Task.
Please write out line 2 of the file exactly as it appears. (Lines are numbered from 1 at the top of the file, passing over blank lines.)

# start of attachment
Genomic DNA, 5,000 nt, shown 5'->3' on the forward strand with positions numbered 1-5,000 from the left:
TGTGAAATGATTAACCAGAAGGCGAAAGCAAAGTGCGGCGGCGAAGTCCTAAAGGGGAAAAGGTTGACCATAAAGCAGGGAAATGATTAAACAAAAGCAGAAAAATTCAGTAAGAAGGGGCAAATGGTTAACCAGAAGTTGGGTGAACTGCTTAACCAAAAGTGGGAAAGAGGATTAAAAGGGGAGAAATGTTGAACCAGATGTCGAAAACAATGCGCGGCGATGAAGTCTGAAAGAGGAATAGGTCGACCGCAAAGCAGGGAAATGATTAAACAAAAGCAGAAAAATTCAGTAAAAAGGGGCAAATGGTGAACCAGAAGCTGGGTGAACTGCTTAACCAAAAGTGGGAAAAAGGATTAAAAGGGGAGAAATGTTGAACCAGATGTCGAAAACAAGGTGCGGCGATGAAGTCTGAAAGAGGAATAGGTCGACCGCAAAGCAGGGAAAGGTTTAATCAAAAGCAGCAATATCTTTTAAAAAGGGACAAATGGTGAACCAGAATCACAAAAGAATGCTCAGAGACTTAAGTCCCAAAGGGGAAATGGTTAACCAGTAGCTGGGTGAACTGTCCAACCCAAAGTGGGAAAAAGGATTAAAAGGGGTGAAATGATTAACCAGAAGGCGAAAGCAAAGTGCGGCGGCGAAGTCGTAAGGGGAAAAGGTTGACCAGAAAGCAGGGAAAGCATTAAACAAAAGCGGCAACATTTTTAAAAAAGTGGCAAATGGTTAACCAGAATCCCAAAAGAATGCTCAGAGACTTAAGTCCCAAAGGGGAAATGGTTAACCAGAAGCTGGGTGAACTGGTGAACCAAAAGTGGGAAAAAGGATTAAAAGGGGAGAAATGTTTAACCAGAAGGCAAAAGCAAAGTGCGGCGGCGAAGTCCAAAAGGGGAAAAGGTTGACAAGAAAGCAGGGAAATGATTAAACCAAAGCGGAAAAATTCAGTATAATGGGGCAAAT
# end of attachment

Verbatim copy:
TGTGAAATGATTAACCAGAAGGCGAAAGCAAAGTGCGGCGGCGAAGTCCTAAAGGGGAAAAGGTTGACCATAAAGCAGGGAAATGATTAAACAAAAGCAGAAAAATTCAGTAAGAAGGGGCAAATGGTTAACCAGAAGTTGGGTGAACTGCTTAACCAAAAGTGGGAAAGAGGATTAAAAGGGGAGAAATGTTGAACCAGATGTCGAAAACAATGCGCGGCGATGAAGTCTGAAAGAGGAATAGGTCGACCGCAAAGCAGGGAAATGATTAAACAAAAGCAGAAAAATTCAGTAAAAAGGGGCAAATGGTGAACCAGAAGCTGGGTGAACTGCTTAACCAAAAGTGGGAAAAAGGATTAAAAGGGGAGAAATGTTGAACCAGATGTCGAAAACAAGGTGCGGCGATGAAGTCTGAAAGAGGAATAGGTCGACCGCAAAGCAGGGAAAGGTTTAATCAAAAGCAGCAATATCTTTTAAAAAGGGACAAATGGTGAACCAGAATCACAAAAGAATGCTCAGAGACTTAAGTCCCAAAGGGGAAATGGTTAACCAGTAGCTGGGTGAACTGTCCAACCCAAAGTGGGAAAAAGGATTAAAAGGGGTGAAATGATTAACCAGAAGGCGAAAGCAAAGTGCGGCGGCGAAGTCGTAAGGGGAAAAGGTTGACCAGAAAGCAGGGAAAGCATTAAACAAAAGCGGCAACATTTTTAAAAAAGTGGCAAATGGTTAACCAGAATCCCAAAAGAATGCTCAGAGACTTAAGTCCCAAAGGGGAAATGGTTAACCAGAAGCTGGGTGAACTGGTGAACCAAAAGTGGGAAAAAGGATTAAAAGGGGAGAAATGTTTAACCAGAAGGCAAAAGCAAAGTGCGGCGGCGAAGTCCAAAAGGGGAAAAGGTTGACAAGAAAGCAGGGAAATGATTAAACCAAAGCGGAAAAATTCAGTATAATGGGGCAAAT